Global Citizens Call For ‘a Global Unit of Account,’ Says Central Bank
Central banks in the Eurozone are increasingly turning their attention to the matter of digital fiats as they hurry to meet the needs of citizens who are more and more reluctant to use conventional cross-border payment solutions. But could their Central Bank-issued Digital Currency (CBDC) drives open an unexpected gateway for mainstream Bitcoin (BTC) and altcoin acceptance?
According to a study by Lithuania’s central Bank of Lithuania, which has analyzed research carried out by central banks the world over, the bank appears to conclude that CBDC interoperability and multicurrency CBDC initiatives could be worth pursuing.
The report’s authors write,
“Single-jurisdictional level initiatives are not capable of meeting a global citizens’ need for a safe, trustworthy, and cost-efficient instrument for cross-border payments […] Modern-day technology seems to be able to address this need. […] The issue, including the idea of multicurrency CBDC deserves deep joint analysis.”
But in their efforts to develop “safe, trustworthy, and cost-efficient instruments for cross-border payment solutions” for “global citizens,” it would seem that any CBDC initiative following the report’s lead might end up creating something not unlike existing decentralized cryptocurrencies.
The bank does not discuss whether the most popular, decentralized cryptocurrency, Bitcoin, might meet a global citizens’ needs, only saying that “the rise of Bitcoin, the interest in Libra idea suggests that today’s society calls for a global unit of account.”
“Indeed, with the development of global supply chains, and international trade, constantly growing e-commerce, and 3.3% of global population living outside of the country of origin (United Nations Population Fund 2015), the need for a universally acceptable and convenient unit of account seems evident. Therefore, the researches of CBDC and related ideas need to not lose sight of the ultimate goal while discussing technical details,” they said.
Meanwhile, the bank has found that most CBDC research thus far has “focused on the assessment of CBDC need and implications for a single jurisdiction,” with “limited” work currently being done on cross-jurisdictional CBDC effects.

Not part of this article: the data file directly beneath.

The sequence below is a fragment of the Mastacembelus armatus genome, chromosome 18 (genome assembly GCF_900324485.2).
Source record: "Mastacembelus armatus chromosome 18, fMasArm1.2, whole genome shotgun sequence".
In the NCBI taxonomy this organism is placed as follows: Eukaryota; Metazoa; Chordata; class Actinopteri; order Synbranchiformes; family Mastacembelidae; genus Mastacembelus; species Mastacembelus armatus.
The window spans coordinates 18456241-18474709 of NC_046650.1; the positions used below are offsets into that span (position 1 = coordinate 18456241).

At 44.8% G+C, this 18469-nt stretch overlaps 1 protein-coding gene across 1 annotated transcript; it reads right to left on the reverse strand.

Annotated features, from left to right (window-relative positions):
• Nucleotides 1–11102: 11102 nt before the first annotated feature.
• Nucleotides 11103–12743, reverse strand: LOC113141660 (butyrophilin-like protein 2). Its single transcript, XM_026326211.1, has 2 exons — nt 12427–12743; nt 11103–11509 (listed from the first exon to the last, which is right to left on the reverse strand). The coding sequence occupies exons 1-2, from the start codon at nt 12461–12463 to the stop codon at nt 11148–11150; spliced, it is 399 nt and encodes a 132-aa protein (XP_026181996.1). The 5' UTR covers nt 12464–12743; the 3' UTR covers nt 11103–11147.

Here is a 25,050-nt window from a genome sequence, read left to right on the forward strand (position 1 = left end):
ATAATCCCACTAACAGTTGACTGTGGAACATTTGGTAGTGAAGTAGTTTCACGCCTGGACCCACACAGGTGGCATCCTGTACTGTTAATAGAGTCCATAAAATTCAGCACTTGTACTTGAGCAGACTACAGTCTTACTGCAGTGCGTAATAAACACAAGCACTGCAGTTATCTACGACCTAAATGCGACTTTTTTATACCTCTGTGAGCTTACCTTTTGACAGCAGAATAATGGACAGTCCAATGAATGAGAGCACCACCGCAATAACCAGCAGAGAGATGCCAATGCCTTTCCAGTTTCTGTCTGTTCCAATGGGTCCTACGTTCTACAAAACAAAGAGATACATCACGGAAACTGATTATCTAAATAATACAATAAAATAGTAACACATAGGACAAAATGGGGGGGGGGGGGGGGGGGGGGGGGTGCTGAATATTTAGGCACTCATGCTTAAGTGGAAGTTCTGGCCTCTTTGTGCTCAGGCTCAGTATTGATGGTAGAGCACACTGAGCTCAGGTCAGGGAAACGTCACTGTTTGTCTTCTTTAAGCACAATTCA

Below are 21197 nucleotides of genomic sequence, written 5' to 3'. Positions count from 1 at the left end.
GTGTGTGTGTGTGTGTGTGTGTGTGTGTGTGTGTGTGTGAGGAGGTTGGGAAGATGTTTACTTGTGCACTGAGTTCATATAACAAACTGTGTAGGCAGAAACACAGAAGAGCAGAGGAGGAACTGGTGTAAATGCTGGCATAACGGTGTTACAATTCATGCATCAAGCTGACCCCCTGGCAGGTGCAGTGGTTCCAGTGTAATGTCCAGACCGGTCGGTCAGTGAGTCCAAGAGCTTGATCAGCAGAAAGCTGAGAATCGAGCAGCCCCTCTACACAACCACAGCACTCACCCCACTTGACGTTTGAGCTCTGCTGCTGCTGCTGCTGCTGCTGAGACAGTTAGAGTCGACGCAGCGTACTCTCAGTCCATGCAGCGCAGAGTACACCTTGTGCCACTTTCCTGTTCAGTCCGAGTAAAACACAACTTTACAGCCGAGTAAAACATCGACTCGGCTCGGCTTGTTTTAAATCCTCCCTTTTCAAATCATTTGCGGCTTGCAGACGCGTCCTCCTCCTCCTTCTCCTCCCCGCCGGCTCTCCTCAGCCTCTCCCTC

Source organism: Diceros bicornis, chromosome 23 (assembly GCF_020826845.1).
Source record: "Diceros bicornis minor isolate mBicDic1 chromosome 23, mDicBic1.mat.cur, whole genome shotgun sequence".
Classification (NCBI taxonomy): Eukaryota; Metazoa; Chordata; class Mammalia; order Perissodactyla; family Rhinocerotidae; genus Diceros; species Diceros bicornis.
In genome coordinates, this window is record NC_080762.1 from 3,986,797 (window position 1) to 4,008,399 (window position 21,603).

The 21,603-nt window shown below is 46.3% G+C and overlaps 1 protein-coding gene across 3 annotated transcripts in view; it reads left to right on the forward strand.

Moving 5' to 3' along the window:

But, as cross-border payments are one of the chief pain points driving central banks’ CBDC initiatives, a globally coordinated, cross-jurisdictional approach would arguably make more sense for all involved.
Although the report ends on a somewhat non-committal note, its authors appear to hint that CBDC issuances may one day become inevitable.
The bank writes, in its conclusion,
“The benefits of having a widely accessible risk-free medium of payment are […] straightforward.”
Meanwhile, in a recent document titled Innovation and its impact on the European retail payment landscape, the European Central Bank (ECB) said it will “continue to assess the costs and benefits of issuing a CBDC that could ensure that the general public will remain able to use central bank money even if the use of physical cash eventually declines. Prospects of central bank initiatives, however, should neither discourage nor crowd out private market-led solutions for fast and efficient retail payments in the euro area.”
However, insiders at the ECB told the Financial Times that the bank has no laboratory working on a digital euro and little intention to create one any time soon. “Most of these comments [about the digital fiat] seem designed to jolt the private sector banks into improving the inefficient, costly and time-consuming world of cross-border payments,” as reported.
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